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See detailMast cells and IgE in defense against venoms: Possible "good side" of allergy?
Galli, Stephen J.; Starkl, Philipp; Marichal, Thomas ULg et al

in Allergology international : official journal of the Japanese Society of Allergology (2015)

Physicians think of mast cells and IgE primarily in the context of allergic disorders, including fatal anaphylaxis. This 'bad side' of mast cells and IgE is so well accepted that it can be difficult to ... [more ▼]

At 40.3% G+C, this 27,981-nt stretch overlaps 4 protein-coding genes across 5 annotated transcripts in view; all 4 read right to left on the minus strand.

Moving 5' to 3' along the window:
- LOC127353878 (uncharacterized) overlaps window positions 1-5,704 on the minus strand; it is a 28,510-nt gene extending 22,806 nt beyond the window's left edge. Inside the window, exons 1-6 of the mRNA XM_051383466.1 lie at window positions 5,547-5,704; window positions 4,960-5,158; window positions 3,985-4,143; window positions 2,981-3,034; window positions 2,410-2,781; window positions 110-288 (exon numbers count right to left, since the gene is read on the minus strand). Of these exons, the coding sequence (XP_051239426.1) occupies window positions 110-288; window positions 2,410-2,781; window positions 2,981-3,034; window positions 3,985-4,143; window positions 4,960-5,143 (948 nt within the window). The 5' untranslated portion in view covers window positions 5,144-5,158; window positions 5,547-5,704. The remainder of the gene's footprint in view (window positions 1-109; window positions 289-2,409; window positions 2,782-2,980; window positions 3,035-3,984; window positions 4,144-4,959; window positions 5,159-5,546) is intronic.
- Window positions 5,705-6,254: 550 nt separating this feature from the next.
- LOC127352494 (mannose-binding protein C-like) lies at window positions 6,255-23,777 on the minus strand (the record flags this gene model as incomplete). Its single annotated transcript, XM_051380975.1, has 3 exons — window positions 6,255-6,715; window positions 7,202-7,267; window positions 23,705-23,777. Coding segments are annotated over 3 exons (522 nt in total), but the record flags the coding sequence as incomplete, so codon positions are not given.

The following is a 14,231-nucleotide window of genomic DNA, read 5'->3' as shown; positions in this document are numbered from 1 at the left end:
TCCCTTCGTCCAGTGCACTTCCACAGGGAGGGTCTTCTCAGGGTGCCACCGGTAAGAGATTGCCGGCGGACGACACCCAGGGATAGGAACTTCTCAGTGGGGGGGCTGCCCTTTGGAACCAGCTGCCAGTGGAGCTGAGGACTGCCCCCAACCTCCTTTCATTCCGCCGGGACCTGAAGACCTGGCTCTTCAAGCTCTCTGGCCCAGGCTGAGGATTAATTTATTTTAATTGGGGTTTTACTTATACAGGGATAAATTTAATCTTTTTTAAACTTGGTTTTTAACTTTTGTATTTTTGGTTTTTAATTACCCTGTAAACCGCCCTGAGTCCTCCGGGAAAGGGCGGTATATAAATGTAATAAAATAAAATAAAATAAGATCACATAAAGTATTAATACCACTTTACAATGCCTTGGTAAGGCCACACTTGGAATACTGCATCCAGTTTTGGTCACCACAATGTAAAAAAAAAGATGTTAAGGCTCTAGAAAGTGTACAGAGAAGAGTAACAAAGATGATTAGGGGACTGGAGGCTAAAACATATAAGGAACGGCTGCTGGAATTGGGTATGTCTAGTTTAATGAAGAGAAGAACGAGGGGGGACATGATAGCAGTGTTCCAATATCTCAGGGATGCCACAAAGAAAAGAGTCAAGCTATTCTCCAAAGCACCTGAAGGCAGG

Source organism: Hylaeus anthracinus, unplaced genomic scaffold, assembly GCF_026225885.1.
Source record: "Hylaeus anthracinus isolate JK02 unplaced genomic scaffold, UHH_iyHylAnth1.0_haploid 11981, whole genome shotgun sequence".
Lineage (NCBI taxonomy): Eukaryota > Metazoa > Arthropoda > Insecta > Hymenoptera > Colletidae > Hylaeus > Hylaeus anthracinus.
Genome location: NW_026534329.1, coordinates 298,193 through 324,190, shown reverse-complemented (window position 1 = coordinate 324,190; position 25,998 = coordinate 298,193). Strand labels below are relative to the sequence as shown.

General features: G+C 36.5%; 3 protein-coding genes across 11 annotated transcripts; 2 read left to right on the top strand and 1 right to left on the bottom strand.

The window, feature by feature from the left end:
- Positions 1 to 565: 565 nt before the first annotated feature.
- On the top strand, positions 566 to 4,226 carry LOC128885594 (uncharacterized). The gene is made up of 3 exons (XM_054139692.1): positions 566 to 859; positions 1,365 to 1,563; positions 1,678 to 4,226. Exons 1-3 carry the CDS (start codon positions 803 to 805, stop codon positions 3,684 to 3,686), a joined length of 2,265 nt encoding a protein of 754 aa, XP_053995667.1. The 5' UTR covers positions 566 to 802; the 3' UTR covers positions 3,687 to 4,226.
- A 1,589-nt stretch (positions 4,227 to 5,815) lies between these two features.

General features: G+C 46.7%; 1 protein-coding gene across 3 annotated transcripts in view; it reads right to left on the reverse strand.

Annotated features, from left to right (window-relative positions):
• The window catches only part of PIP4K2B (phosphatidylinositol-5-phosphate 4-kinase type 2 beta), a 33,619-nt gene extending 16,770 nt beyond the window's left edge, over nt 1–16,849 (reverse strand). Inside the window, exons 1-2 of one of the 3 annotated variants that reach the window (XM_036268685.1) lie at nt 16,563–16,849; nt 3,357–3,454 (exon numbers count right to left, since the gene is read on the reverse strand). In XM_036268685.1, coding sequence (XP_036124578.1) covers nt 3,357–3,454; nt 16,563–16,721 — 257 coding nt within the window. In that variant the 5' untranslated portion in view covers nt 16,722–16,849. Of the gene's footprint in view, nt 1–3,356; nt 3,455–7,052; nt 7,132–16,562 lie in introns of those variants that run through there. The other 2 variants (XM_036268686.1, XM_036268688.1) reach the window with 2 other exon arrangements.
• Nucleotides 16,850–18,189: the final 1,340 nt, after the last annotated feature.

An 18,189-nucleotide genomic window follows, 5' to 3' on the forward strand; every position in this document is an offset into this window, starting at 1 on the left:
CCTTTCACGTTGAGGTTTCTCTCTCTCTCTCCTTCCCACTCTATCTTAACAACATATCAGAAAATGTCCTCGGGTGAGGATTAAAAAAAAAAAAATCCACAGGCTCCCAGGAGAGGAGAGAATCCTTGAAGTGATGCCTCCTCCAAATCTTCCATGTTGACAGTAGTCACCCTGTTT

Physicians think of mast cells and IgE primarily in the context of allergic disorders, including fatal anaphylaxis. This 'bad side' of mast cells and IgE is so well accepted that it can be difficult to think of them in other contexts, particularly those in which they may have beneficial functions. However, there is evidence that mast cells and IgE, as well as basophils (circulating granulocytes whose functions partially overlap with those of mast cells), can contribute to host defense as components of adaptive type 2 immune responses to helminths, ticks and certain other parasites. Accordingly, allergies often are conceptualized as "misdirected" type 2 immune responses, in which IgE antibodies are produced against any of a diverse group of apparently harmless antigens, as well as against components of animal venoms. Indeed, certain unfortunate patients who have become sensitized to venoms develop severe IgE-associated allergic reactions, including fatal anaphylaxis, upon subsequent venom exposure. In this review, we will describe evidence that mast cells can enhance innate resistance to reptile or arthropod venoms during a first exposure to such venoms. We also will discuss findings indicating that, in mice which survive an initial encounter with venom, acquired type 2 immune responses, IgE antibodies, the high affinity IgE receptor (FcvarepsilonRI), and mast cells can contribute to acquired resistance to the lethal effects of both honeybee venom and Russell's viper venom. These findings support the hypothesis that mast cells and IgE can help protect the host against venoms and perhaps other noxious substances. [less ▲]